and began thinking hard on the fascinating subject of wood.
Just as I had begun to realise why, perhaps, it was that Christ
was a carpenter, rather than a bricklayer, or a baker,
or anything else, I suddenly started upright, and remembered
my pockets. I was carrying about with me an unknown treasury.
I had a British Museum and a South Kensington collection
of unknown curios hung all over me in different places.
I began to take the things out.
. . . . .
The first thing I came upon consisted of piles and heaps of
Battersea tram tickets. There were enough to equip a paper chase.
They shook down in showers like confetti. Primarily, of course,
they touched my patriotic emotions, and brought tears to my eyes;
also they provided me with the printed matter I required,
for I found on the back of them some short but striking
little scientific essays about some kind of pill. Comparatively
speaking, in my then destitution, those tickets might be regarded
as a small but well-chosen scientific library. Should my railway
journey continue (which seemed likely at the time) for a few months
longer, I could imagine myself throwing myself into the controversial
aspects of the pill, composing replies and rejoinders pro and con
upon the data furnished to me. But after all it was the symbolic
quality of the tickets that moved me most. For as certainly as the
cross of St. George means English patriotism, those scraps of paper
meant all that municipal patriotism which is now, perhaps, the
greatest hope of England.
The next thing that I took out was a pocket-knife. A pocket-knife,
I need hardly say, would require a thick book full of moral
meditations all to itself. A knife typifies one of the most
primary of those practical origins upon which as upon low,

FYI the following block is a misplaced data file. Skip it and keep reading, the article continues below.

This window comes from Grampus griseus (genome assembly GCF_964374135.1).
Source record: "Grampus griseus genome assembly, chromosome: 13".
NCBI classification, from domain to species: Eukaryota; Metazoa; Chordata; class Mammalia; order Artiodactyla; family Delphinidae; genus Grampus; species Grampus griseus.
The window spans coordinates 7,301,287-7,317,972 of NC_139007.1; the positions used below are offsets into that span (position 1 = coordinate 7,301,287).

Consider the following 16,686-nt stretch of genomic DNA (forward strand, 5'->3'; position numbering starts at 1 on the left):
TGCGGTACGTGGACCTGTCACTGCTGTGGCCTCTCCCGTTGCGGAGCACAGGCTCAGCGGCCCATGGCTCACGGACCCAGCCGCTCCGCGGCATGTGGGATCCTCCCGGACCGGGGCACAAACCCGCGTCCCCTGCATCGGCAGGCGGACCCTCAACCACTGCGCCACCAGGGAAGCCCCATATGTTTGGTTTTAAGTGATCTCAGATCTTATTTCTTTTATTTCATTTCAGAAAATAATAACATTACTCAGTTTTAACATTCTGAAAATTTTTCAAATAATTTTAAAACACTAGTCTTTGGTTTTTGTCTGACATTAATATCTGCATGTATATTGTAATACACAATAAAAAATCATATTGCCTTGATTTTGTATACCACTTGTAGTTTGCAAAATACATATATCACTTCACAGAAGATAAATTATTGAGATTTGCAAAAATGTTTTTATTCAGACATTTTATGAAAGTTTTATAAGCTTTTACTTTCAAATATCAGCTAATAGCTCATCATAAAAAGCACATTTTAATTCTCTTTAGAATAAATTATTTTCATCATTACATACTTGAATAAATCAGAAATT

thick pillows all our human civilisation reposes. Metals, the
mystery of the thing called iron and of the thing called steel,
led me off half-dazed into a kind of dream. I saw into the
intrails of dim, damp wood, where the first man among all the
common stones found the strange stone. I saw a vague and violent
battle, in which stone axes broke and stone knives were splintered
against something shining and new in the hand of one desperate man.
I heard all the hammers on all the anvils of the earth.
I saw all the swords of Feudal and all the weals of Industrial war.
For the knife is only a short sword; and the pocket-knife
is a secret sword. I opened it and looked at that brilliant
and terrible tongue which we call a blade; and I thought that
perhaps it was the symbol of the oldest of the needs of man.
The next moment I knew that I was wrong; for the thing
that came next out of my pocket was a box of matches.
Then I saw fire, which is stronger even than steel, the old,
fierce female thing, the thing we all love, but dare not touch.
The next thing I found was a piece of chalk; and I saw
in it all the art and all the frescoes of the world.
The next was a coin of a very modest value; and I saw in it
not only the image and superscription of our own Caesar,
but all government and order since the world began.
But I have not space to say what were the items in the long and
splendid procession of poetical symbols that came pouring out.
I cannot tell you all the things that were in my pocket.
I can tell you one thing, however, that I could not find in my pocket.
I allude to my railway ticket.